Volume 96, Issue 3

Thursday, June 6, 2002
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"Real" world?

Off the cuff of glory

Ivey brings in the bucks

Gay and lesbian info hits the web

Western engineers hit the finish line in Michigan

London health officials battle "tanorexia"

Ship Liberal sailing into very rocky waters

Darth Chretien?

Double cohort applications process unclear

In the eyes of a reporter in sweats

Of egos, ethics and ignorance

News Briefs

"Real" world?

Grads escape Western bubble

By Emmett Macfarlane
Gazette Staff

A Western parade of pomp and pageantry is on full throttle this week with over 5,400 students receiving degrees at the university's 278th Convocation.

Alumni Hall is home to a total of eight ceremonies through out the week. At each ceremony an honorary degree is awarded to someone who had a distinguished career and a positive impact upon society.

On Tuesday morning, graduates from the faculties of music, arts and information and media studies received their degrees and diplomas.

Paul Davenport, president of Western, asked the graduates to never forget their time at the university. "Convocation is the single most important celebration [at] Western," he added.

Western chancellor Eleanor Clitheroe told graduates they were forever cherished members of the Western community. "Your learning days are far from over [as] learning is a life-long practice," she said.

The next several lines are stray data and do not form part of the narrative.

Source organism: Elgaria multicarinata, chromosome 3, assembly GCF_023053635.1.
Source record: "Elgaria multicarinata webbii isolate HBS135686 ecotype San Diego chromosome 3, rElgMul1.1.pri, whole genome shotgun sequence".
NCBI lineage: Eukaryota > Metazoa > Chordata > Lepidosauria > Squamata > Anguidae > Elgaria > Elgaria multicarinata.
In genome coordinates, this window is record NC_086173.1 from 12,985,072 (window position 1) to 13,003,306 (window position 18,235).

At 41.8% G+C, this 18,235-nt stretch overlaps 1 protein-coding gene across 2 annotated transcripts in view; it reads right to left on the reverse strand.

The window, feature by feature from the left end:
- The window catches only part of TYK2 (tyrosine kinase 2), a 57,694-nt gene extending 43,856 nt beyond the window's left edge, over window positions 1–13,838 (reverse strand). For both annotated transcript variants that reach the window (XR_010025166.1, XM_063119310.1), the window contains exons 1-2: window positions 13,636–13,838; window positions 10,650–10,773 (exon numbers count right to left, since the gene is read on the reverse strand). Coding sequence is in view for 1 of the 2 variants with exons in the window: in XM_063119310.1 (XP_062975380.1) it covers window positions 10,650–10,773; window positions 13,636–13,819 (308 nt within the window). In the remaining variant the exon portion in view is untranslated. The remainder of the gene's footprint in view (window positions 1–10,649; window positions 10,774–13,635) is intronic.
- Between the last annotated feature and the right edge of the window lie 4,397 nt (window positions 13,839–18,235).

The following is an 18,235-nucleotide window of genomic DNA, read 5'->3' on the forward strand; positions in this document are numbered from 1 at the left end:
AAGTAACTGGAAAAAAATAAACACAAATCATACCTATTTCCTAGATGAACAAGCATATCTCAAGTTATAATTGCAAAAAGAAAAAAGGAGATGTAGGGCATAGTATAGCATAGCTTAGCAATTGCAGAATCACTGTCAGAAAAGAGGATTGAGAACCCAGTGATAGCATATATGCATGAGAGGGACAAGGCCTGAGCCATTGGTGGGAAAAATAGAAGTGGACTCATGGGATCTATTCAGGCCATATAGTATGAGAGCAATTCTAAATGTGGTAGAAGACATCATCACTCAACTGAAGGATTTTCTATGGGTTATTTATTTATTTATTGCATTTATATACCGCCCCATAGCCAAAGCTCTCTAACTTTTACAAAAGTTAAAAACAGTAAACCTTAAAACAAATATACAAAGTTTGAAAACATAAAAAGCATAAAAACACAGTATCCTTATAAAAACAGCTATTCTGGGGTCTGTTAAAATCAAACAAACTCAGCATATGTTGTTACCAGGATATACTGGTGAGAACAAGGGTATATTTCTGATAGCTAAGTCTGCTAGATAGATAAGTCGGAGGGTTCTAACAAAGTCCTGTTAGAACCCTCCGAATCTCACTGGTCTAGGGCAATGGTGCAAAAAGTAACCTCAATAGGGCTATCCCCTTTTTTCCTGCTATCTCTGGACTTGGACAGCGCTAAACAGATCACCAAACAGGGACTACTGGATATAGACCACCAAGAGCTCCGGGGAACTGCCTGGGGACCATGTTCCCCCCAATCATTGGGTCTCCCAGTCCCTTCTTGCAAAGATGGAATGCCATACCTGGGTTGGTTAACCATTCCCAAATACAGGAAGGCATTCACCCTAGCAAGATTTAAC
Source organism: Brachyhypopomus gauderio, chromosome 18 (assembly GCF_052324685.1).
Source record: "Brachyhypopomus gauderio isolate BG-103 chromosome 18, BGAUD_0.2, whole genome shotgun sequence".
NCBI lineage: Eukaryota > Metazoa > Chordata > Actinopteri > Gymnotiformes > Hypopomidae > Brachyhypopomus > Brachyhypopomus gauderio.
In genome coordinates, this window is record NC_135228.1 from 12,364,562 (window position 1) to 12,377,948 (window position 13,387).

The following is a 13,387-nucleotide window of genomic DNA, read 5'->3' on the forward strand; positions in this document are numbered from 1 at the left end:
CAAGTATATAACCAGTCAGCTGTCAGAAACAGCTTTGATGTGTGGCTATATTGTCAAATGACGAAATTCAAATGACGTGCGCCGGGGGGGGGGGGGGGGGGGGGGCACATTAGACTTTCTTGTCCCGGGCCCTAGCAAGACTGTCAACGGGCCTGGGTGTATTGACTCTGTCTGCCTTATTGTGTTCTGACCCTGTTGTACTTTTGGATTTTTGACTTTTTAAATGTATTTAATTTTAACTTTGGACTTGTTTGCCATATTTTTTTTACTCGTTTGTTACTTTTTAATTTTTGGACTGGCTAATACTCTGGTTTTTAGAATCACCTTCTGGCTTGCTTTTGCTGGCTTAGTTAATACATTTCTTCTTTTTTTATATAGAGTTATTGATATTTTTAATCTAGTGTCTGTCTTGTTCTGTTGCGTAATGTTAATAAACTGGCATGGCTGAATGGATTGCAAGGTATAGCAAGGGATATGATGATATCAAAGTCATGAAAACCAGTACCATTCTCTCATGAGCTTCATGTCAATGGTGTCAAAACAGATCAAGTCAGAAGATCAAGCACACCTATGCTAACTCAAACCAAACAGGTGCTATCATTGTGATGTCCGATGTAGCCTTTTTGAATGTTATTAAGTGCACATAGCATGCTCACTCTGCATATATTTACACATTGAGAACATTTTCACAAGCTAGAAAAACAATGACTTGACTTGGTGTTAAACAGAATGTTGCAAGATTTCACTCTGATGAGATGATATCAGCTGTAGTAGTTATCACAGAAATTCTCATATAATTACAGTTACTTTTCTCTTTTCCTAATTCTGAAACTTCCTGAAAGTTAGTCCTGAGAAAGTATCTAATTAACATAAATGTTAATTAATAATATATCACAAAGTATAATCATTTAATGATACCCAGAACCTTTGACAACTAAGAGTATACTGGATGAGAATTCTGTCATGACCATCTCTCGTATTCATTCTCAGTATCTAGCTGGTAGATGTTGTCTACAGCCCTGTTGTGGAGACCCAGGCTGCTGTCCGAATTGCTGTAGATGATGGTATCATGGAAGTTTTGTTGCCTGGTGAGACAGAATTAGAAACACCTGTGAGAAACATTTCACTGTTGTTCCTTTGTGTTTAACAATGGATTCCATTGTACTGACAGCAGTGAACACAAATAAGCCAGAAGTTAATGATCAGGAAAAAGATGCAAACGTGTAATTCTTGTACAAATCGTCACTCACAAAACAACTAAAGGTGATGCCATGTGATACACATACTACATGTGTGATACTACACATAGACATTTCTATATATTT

Linda Hutcheon, an English professor AT the Centre for Comparative Literature at the University of Toronto, received an honorary degree. Hutcheon's career is primarily as a theorist of postmodern culture.

"The next generation [is] much less interested in looking back than in looking forward," Hutcheon said. "I'm convinced we're not [living] in a postmodern age, not anymore. We're on the edge of something new," she added.

"Whatever you've learned at university you should know you've also taught [others]," Hutcheon said. "Utopian dreams are as possible as apocalyptic nightmares, and it's up to you."

Remember, there's no guarantee of a safety net, but you have to remember you do have wings. Happy flying," Hutcheon pronounced.

Following Hutcheon's address, the graduates were called one-by-one in a procession to the stage to receive their degrees or diplomas.

Master of Arts graduate Pete Morra said he felt relieved. "It's a long haul," he said.

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Copyright The Gazette 2002